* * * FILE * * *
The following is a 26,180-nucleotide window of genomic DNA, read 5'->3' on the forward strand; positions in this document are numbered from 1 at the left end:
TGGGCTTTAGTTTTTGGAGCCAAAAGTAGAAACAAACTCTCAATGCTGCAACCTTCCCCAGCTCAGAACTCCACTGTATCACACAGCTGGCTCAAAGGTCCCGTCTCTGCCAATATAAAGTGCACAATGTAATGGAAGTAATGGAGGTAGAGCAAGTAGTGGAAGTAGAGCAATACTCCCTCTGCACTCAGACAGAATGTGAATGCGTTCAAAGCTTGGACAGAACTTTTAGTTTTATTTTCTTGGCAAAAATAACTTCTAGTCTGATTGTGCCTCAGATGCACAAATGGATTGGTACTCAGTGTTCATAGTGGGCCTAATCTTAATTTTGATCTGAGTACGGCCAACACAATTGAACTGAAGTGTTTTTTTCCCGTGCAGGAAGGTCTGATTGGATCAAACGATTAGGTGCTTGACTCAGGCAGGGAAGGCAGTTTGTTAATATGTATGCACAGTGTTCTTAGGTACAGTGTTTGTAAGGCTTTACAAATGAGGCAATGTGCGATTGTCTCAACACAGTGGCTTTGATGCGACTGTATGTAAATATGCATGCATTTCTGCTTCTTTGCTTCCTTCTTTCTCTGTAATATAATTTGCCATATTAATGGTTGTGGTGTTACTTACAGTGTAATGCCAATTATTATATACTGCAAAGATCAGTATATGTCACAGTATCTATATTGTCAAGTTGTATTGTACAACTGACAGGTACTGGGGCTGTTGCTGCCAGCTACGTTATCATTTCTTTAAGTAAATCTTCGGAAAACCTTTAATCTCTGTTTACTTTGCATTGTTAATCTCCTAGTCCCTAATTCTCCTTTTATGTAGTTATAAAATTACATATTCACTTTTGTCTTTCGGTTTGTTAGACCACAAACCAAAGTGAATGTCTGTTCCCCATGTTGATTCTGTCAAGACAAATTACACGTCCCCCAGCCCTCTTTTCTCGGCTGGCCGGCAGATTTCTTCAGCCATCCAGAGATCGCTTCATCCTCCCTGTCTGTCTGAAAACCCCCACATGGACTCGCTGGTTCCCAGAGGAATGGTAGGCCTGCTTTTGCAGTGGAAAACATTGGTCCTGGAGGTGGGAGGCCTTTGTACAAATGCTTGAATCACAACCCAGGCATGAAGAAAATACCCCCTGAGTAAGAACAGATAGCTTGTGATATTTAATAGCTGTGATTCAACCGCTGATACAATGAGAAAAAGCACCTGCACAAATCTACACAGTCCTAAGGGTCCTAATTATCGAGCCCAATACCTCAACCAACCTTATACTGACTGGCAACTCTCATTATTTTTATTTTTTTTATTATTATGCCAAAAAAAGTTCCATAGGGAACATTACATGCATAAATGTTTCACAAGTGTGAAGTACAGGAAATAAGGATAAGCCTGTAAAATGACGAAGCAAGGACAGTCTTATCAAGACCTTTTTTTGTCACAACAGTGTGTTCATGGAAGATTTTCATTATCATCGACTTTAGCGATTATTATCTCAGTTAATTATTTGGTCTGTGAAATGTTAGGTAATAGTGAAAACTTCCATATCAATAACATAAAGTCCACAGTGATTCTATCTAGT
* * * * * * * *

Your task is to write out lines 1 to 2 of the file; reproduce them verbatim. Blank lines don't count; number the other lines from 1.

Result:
The following is a 26,180-nucleotide window of genomic DNA, read 5'->3' on the forward strand; positions in this document are numbered from 1 at the left end:
TGGGCTTTAGTTTTTGGAGCCAAAAGTAGAAACAAACTCTCAATGCTGCAACCTTCCCCAGCTCAGAACTCCACTGTATCACACAGCTGGCTCAAAGGTCCCGTCTCTGCCAATATAAAGTGCACAATGTAATGGAAGTAATGGAGGTAGAGCAAGTAGTGGAAGTAGAGCAATACTCCCTCTGCACTCAGACAGAATGTGAATGCGTTCAAAGCTTGGACAGAACTTTTAGTTTTATTTTCTTGGCAAAAATAACTTCTAGTCTGATTGTGCCTCAGATGCACAAATGGATTGGTACTCAGTGTTCATAGTGGGCCTAATCTTAATTTTGATCTGAGTACGGCCAACACAATTGAACTGAAGTGTTTTTTTCCCGTGCAGGAAGGTCTGATTGGATCAAACGATTAGGTGCTTGACTCAGGCAGGGAAGGCAGTTTGTTAATATGTATGCACAGTGTTCTTAGGTACAGTGTTTGTAAGGCTTTACAAATGAGGCAATGTGCGATTGTCTCAACACAGTGGCTTTGATGCGACTGTATGTAAATATGCATGCATTTCTGCTTCTTTGCTTCCTTCTTTCTCTGTAATATAATTTGCCATATTAATGGTTGTGGTGTTACTTACAGTGTAATGCCAATTATTATATACTGCAAAGATCAGTATATGTCACAGTATCTATATTGTCAAGTTGTATTGTACAACTGACAGGTACTGGGGCTGTTGCTGCCAGCTACGTTATCATTTCTTTAAGTAAATCTTCGGAAAACCTTTAATCTCTGTTTACTTTGCATTGTTAATCTCCTAGTCCCTAATTCTCCTTTTATGTAGTTATAAAATTACATATTCACTTTTGTCTTTCGGTTTGTTAGACCACAAACCAAAGTGAATGTCTGTTCCCCATGTTGATTCTGTCAAGACAAATTACACGTCCCCCAGCCCTCTTTTCTCGGCTGGCCGGCAGATTTCTTCAGCCATCCAGAGATCGCTTCATCCTCCCTGTCTGTCTGAAAACCCCCACATGGACTCGCTGGTTCCCAGAGGAATGGTAGGCCTGCTTTTGCAGTGGAAAACATTGGTCCTGGAGGTGGGAGGCCTTTGTACAAATGCTTGAATCACAACCCAGGCATGAAGAAAATACCCCCTGAGTAAGAACAGATAGCTTGTGATATTTAATAGCTGTGATTCAACCGCTGATACAATGAGAAAAAGCACCTGCACAAATCTACACAGTCCTAAGGGTCCTAATTATCGAGCCCAATACCTCAACCAACCTTATACTGACTGGCAACTCTCATTATTTTTATTTTTTTTATTATTATGCCAAAAAAAGTTCCATAGGGAACATTACATGCATAAATGTTTCACAAGTGTGAAGTACAGGAAATAAGGATAAGCCTGTAAAATGACGAAGCAAGGACAGTCTTATCAAGACCTTTTTTTGTCACAACAGTGTGTTCATGGAAGATTTTCATTATCATCGACTTTAGCGATTATTATCTCAGTTAATTATTTGGTCTGTGAAATGTTAGGTAATAGTGAAAACTTCCATATCAATAACATAAAGTCCACAGTGATTCTATCTAGT